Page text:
Today, we’ll be talking to Henrik Feld-Jakobsen (Director of Strategy, Vaimo) to hear more about our different approaches to building an eCommerce store. You’ll get a behind the scenes look at what goes into this process, and why it differs depending on your goals, and how it helps your business succeed.

Two Different Ways to Launch your Ecommerce Store


Henrik Feld-Jakobsen

Hi Henrik, welcome and thanks for joining us on Vaimo’s blog! To begin, can you outline Vaimo’s approach to eCommerce builds, and how this sets up our clients for success?

Today’s eCommerce landscape is unpredictable, and businesses are having to respond to many external events and factors. It’s with this in mind that we developed two distinct eCommerce tracks for our clients. We call them the ‘Classic Project Approach’ and the ‘Rapid Launch Approach’. Business goals are often diverse (depending on maturity, industry, etc.), and it’s through these different approaches that we can tailor the build to fit our clients’ interests.

‘Rapid Launch’ would suggest something faster than a ‘Classic Approach’… What’s the difference between the two?

The Rapid Launch concentrates on launching a site in phases. Yes, of course, this can mean a fast launch, but it also means a launch focused on best practices from the start rather than including all the bells and whistles automatically.

A helpful analogy is using a motorcycle to commute. Initially, a pushbike would be sufficient to cover the daily journey and is an improvement over the user’s current journey. This represents phase 1, or the Minimum Viable Product. As they start to use the bicycle more, they realise an electric motor would enhance their journey. Over time, they can add larger brakes and tyres, a more comfortable seat and a petrol engine until their pushbike becomes a motorcycle.

The key to the rapid launch approach is that each iteration or phase represents an improvement over the last. The budget is also released gradually to achieve the end goal, without having to throw away any previous work. The user also benefits from tailoring the solution based on their use of it which, in the case of eCommerce, is done with customer data, and being able to learn the solution in a gradual, controlled way. In the case of eCommerce, this is phased operational growth.

On the other hand, with a Classic Project Approach, you need to capture as many of the requirements in the initial launch as possible. To continue with the motorcycle analogy, the nature of your commute means that the minimum viable product is the motorbike itself. In essence, the difference between both projects equates to how far you want to go in that initial investment.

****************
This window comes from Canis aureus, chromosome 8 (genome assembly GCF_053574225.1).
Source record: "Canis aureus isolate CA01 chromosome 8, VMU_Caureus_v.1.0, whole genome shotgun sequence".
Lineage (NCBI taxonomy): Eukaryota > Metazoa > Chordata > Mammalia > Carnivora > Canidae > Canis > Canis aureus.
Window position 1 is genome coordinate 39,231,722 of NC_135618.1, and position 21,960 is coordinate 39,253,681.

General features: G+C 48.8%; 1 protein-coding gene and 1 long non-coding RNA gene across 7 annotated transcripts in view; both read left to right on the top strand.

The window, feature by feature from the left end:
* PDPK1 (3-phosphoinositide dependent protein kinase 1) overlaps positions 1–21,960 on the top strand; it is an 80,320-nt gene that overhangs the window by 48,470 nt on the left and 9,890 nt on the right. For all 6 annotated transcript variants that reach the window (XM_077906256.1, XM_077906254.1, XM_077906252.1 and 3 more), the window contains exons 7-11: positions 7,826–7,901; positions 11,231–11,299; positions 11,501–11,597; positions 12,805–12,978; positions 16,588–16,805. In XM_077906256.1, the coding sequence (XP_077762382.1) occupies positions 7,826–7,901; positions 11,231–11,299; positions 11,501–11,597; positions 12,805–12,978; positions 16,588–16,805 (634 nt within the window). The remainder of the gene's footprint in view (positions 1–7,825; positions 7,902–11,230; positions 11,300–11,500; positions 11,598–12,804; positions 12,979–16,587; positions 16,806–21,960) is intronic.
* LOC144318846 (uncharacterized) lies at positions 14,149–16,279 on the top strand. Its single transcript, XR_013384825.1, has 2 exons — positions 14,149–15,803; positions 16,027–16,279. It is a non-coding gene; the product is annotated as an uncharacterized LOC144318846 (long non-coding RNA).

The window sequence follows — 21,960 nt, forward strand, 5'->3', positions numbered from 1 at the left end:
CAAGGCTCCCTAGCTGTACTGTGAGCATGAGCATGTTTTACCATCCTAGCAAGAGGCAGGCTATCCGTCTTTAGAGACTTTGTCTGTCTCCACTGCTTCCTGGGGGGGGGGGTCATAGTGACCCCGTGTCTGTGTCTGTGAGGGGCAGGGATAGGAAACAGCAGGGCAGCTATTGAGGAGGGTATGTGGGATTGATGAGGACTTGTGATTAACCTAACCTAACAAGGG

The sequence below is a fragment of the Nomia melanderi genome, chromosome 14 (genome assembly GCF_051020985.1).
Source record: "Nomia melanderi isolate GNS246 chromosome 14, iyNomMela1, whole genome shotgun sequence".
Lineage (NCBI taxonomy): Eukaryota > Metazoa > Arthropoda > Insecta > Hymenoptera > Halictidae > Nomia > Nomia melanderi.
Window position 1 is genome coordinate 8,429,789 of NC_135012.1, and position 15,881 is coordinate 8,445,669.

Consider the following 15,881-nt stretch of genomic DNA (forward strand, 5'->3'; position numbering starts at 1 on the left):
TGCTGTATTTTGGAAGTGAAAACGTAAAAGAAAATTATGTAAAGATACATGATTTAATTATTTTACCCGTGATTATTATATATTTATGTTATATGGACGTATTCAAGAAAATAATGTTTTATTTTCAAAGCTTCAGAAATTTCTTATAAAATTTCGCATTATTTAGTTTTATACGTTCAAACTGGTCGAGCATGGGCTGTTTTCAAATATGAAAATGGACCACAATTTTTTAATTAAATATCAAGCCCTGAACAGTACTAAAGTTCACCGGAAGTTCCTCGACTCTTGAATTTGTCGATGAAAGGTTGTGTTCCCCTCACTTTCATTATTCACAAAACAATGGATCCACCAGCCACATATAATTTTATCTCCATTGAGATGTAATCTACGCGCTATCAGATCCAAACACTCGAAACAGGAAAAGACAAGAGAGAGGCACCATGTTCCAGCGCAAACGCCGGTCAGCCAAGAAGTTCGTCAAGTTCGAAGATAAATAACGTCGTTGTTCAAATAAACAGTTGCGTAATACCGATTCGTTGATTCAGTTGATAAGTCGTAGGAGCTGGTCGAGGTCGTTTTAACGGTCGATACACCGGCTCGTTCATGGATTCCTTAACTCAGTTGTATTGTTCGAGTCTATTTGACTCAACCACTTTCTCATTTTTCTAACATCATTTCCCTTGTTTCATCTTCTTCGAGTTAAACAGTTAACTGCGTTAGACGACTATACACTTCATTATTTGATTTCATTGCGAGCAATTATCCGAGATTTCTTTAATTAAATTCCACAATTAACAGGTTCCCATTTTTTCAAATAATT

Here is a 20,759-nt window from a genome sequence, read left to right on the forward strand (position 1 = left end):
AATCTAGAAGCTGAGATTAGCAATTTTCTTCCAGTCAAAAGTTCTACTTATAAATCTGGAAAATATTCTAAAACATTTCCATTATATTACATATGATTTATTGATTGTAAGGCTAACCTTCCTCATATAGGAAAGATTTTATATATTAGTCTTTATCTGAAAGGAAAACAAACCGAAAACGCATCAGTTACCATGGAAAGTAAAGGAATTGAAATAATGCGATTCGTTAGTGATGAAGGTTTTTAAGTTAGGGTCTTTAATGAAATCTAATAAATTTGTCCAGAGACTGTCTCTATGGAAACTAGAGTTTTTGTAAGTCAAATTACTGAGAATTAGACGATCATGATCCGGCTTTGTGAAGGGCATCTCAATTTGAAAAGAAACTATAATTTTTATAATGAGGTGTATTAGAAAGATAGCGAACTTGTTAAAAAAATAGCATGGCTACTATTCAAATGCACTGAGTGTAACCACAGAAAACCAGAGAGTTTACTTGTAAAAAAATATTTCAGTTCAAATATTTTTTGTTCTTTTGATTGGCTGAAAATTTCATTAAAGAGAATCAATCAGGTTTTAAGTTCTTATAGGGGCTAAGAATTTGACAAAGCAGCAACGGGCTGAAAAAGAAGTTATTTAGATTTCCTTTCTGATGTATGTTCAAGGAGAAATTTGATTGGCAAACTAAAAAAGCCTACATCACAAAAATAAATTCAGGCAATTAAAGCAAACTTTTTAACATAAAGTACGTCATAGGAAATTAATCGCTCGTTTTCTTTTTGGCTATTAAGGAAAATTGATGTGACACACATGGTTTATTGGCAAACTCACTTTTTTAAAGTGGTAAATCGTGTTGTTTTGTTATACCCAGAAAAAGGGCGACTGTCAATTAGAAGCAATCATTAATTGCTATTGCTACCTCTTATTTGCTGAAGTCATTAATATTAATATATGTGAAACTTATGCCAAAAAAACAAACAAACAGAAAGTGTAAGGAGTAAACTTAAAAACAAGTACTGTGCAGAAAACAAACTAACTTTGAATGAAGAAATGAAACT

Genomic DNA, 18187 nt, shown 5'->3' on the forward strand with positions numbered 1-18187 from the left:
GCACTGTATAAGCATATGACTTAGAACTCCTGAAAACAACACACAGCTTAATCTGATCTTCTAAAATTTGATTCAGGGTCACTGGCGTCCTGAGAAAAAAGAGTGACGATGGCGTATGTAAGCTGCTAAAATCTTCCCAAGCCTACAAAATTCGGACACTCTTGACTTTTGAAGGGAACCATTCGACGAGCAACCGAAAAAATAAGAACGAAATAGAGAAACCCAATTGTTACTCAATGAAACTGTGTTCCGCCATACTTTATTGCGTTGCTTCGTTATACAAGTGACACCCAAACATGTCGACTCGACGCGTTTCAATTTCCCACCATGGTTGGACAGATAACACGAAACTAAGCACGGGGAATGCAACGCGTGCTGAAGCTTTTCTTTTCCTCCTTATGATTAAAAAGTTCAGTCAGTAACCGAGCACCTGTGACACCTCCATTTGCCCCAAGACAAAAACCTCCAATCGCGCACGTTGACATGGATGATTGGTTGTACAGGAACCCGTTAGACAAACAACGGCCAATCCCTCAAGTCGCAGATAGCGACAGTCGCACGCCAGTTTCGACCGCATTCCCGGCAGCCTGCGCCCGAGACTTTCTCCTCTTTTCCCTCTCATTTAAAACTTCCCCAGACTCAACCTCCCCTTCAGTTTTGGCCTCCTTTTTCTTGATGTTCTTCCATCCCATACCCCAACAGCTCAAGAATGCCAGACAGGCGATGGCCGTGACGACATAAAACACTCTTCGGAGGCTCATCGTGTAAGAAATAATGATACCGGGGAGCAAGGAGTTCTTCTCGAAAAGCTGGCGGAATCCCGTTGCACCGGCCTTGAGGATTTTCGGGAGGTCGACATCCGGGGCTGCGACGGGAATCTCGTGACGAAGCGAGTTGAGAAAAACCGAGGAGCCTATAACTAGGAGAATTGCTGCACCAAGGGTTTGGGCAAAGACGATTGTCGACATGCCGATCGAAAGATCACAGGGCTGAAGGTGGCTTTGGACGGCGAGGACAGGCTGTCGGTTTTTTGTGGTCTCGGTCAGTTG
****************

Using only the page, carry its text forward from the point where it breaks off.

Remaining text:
Before we explore the mechanics of each process, why would businesses choose one option over the other? What scenarios work best for each?

Both approaches are not limited to a particular company. It’s important to note that. But there are different interests among companies that would lead them to choose one approach over the other. For instance, it’s the company’s preference to launch a new site in phases if they want to take advantage of a data-driven approach to customer experience (CX), as well as the operational benefits of allowing their internal team to scale-up and learn the solution in line with the phasing.

Additionally, they might not want to wait for the whole duration of a phased approach to implement everything they need. In this case, this company might opt for the Classic Project Approach, where the new site launch must offer functional parity with what they currently have, from day one.

A rapid launch means that you are focused on capturing only a specific part of your market from the start — the part that holds the most value for your company. A client may want to try out a direct-to-consumer model, where out-of-the-box functionality and best practice designs are sufficient to test a proof of concept. The focus here is on a faster feedback cycle and launching with the bare minimum to realise the business case, creating value earlier and faster. Once completed, this can be followed by further incremental launches in an agile approach.

Considering what you just mentioned, let’s say a company chooses a Rapid Launch Approach — could you lay out the benefits they’d experience from taking this route?

Sure, the client will see a significant benefit in their customer experience. Sometimes when launching a large-scale project on the classic approach, you’re making some assumptions about how your customer will use your site. When launching in phases, you’re harmonising your digital purchasing experience with their needs along the way as they use your site. So, you take a data-driven approach to improve CX from the beginning.

A company taking this route can expect their budget to be lower and their timeline to be shorter. Since a phased approach concentrates best practices, we can implement them faster. For this reason, the phased launch emphasises the highest ROI from the start and allows for a low initial investment and break-even point on your investment.

Lastly, the operational side of the client’s business sees benefits. We’re implementing things, in many cases, that are the industry standard. So, your team avoids diving into a sea of complexity right away. In the phased approach, your team learns from Vaimo’s experience and also gets the chance to build expertise throughout the phased launches.

A big thanks to Henrik for joining us on the blog today. If you’d like to learn more about what approach is right for your eCommerce strategy, then simply reach out to a member of our team today!